Miss USA, Miss Utah and the PR Power of Stereotypes

Life isn’t fair. Some people are born smarter, better looking and more talented than others. It stinks, but that’s life.

So the hard-working public naturally experiences a certain level of Schadenfreude when a beautiful woman with enough confidence to appear in the Miss USA pageant goes down in flames because she flubs a question about the underlying issues of why women are paid less than men. That is an important cultural and economic question, and one that even experts struggle to explain.

But Miss Utah handled that question like a flying squirrel in the cockpit of an airborne plane. She just didn’t know what was going on or what to do. She freaked. It was painful to watch, and riveting, of course. We’re human after all. In less than a minute Miss Utah’s bungled answer to such a complex question underscored the pageant’s rocky relationship with the American public.

From a public relations standpoint, the Miss USA pageant has long battled the perception that it objectifies woman by judging them based on their beauty and a number of other factors that many view as a means of obfuscating that first very obvious fact. Much of the public believes the contestants are on stage based primarily (if not exclusively) on their physical appearance and that these same beautiful people have easier lives than the rest of us. Like all stereotypes, this is unfair; we all have loved ones who get sick and die. However, when trying to get a beer in a crowded bar we all know it helps to be good looking. (And tall. If you’ve ever had beer spilled on your head you know what I’m talking about.)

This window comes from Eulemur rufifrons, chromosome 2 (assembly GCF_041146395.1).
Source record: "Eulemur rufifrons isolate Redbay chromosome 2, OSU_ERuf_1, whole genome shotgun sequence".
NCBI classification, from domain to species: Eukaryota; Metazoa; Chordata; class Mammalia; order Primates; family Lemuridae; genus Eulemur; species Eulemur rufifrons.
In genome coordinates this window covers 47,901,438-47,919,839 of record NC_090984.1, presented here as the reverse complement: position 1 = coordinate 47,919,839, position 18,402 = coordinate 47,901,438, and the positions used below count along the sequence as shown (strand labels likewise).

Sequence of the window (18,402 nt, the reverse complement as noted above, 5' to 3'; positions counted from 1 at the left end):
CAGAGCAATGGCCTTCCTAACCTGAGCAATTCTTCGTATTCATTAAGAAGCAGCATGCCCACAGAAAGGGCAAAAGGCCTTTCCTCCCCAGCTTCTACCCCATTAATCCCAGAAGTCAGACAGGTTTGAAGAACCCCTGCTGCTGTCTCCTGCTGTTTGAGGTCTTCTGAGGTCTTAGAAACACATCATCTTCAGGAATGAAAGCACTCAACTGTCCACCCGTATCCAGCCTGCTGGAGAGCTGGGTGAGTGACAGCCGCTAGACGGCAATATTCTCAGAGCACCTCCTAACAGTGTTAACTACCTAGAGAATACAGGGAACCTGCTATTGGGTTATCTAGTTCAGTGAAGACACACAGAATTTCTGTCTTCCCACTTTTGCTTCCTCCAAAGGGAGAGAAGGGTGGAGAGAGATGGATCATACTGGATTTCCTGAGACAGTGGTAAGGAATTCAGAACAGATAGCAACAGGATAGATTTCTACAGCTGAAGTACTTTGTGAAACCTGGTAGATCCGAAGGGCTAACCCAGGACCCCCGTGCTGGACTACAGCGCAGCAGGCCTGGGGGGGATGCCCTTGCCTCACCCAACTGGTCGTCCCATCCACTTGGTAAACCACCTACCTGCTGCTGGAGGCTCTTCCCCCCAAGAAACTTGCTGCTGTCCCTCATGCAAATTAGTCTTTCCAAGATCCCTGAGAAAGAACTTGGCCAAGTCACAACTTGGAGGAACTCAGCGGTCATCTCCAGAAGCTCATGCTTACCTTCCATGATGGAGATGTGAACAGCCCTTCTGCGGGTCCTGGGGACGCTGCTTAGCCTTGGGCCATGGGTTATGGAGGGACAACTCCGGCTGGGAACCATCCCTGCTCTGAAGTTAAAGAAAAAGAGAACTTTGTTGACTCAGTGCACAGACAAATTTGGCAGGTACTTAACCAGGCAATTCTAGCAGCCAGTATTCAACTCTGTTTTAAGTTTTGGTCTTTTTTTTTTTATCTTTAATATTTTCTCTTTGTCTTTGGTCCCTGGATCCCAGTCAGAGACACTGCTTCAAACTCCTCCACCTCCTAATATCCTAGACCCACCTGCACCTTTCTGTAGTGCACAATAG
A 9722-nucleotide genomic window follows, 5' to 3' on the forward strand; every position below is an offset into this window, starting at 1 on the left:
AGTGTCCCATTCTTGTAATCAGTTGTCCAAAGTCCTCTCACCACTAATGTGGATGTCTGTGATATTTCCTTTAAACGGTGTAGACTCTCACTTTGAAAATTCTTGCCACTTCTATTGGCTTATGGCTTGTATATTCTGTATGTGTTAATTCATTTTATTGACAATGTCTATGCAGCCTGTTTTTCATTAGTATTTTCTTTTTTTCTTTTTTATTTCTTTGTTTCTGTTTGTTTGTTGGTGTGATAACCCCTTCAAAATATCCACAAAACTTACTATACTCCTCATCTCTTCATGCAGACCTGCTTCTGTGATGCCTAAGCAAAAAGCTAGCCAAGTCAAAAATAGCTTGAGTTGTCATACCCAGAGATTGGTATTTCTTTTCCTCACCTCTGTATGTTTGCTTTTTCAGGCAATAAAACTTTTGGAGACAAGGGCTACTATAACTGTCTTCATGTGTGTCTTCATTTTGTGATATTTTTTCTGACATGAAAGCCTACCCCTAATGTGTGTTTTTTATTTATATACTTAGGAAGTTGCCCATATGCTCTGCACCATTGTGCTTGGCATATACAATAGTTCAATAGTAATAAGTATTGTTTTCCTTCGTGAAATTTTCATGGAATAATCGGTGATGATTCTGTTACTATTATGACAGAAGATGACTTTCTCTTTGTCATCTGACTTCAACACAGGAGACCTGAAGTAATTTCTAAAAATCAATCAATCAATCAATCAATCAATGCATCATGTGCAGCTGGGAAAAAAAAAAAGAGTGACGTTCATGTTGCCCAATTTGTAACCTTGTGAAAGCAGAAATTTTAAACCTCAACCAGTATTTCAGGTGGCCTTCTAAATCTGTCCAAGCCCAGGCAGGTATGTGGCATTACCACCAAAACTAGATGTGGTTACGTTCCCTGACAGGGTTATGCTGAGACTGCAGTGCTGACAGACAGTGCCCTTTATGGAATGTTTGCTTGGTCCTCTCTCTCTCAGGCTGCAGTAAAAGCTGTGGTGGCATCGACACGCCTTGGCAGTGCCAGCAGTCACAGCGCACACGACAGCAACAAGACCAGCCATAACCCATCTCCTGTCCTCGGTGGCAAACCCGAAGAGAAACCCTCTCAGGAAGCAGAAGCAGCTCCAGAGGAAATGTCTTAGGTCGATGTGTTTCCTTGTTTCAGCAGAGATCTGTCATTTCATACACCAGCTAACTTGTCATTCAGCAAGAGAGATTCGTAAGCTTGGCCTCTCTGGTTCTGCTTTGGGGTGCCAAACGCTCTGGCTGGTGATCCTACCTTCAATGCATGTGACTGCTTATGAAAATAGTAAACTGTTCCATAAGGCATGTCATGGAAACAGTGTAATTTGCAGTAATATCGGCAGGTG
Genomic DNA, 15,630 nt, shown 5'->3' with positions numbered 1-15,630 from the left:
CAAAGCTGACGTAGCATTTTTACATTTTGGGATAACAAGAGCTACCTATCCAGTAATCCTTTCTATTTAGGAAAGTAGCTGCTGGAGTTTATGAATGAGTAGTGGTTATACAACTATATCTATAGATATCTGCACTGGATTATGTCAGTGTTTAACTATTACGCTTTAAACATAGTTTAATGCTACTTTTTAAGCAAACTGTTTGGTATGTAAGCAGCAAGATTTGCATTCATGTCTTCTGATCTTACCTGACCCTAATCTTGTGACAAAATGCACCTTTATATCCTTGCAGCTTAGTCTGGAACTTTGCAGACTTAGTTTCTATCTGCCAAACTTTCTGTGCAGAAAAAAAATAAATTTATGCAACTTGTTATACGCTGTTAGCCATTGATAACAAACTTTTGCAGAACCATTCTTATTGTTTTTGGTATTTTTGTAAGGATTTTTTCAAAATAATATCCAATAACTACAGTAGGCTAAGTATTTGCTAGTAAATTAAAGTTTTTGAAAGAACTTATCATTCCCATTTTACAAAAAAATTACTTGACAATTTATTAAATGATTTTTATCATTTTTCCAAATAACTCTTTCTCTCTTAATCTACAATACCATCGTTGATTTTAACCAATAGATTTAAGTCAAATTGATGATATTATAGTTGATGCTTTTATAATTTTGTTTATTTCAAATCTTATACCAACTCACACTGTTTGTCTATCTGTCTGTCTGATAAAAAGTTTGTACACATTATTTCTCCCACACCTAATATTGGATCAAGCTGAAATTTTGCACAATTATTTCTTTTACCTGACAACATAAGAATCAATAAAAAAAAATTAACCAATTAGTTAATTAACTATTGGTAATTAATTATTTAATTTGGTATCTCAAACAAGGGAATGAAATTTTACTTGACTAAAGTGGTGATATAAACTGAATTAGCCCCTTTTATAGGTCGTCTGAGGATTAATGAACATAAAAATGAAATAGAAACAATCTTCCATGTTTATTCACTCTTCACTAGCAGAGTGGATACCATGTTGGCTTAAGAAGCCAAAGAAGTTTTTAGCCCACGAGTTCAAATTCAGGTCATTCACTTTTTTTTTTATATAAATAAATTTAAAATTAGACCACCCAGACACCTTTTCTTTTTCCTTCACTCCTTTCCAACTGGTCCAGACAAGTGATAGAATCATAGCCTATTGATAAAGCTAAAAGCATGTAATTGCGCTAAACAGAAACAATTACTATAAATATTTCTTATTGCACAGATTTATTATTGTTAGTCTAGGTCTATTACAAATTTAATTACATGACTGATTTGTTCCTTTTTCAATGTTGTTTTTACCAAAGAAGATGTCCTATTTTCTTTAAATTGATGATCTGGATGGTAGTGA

For the Miss USA pageant, as a brand, it is important that contestants appear intelligent, earnest and talented. That is not what the public saw—and can continue to see thanks to Youtube—in Miss Utah’s answer. We saw a bimbo in a crowded bar with an apple martini in her hand, amazed by the spectacle of people paying for things. That’s not good for the Miss USA brand, and undermines the legitimacy it desperately seeks.

Do these types of public foibles inflict irreversible damage to the Miss USA pageant and feed entrenched stereotypes? And if so, what exactly can the Miss USA pageant do from a PR damage control perspective?